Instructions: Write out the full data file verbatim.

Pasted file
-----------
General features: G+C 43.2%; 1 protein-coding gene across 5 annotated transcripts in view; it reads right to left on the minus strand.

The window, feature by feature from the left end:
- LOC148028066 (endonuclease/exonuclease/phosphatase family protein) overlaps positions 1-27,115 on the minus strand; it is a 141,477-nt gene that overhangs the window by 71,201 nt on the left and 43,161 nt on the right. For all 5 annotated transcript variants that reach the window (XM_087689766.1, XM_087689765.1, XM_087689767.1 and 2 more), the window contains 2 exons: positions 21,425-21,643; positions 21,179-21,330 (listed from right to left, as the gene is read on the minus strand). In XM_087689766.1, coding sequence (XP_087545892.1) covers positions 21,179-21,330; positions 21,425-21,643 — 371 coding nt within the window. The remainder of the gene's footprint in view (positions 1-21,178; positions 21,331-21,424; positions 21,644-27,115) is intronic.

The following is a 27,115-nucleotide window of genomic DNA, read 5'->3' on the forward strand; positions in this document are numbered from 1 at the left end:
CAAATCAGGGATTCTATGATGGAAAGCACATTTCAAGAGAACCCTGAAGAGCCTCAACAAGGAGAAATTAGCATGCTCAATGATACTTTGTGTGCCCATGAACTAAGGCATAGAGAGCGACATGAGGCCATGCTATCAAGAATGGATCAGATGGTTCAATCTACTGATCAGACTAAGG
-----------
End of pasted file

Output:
General features: G+C 43.2%; 1 protein-coding gene across 5 annotated transcripts in view; it reads right to left on the minus strand.

The window, feature by feature from the left end:
- LOC148028066 (endonuclease/exonuclease/phosphatase family protein) overlaps positions 1-27,115 on the minus strand; it is a 141,477-nt gene that overhangs the window by 71,201 nt on the left and 43,161 nt on the right. For all 5 annotated transcript variants that reach the window (XM_087689766.1, XM_087689765.1, XM_087689767.1 and 2 more), the window contains 2 exons: positions 21,425-21,643; positions 21,179-21,330 (listed from right to left, as the gene is read on the minus strand). In XM_087689766.1, coding sequence (XP_087545892.1) covers positions 21,179-21,330; positions 21,425-21,643 — 371 coding nt within the window. The remainder of the gene's footprint in view (positions 1-21,178; positions 21,331-21,424; positions 21,644-27,115) is intronic.

The following is a 27,115-nucleotide window of genomic DNA, read 5'->3' on the forward strand; positions in this document are numbered from 1 at the left end:
CAAATCAGGGATTCTATGATGGAAAGCACATTTCAAGAGAACCCTGAAGAGCCTCAACAAGGAGAAATTAGCATGCTCAATGATACTTTGTGTGCCCATGAACTAAGGCATAGAGAGCGACATGAGGCCATGCTATCAAGAATGGATCAGATGGTTCAATCTACTGATCAGACTAAGG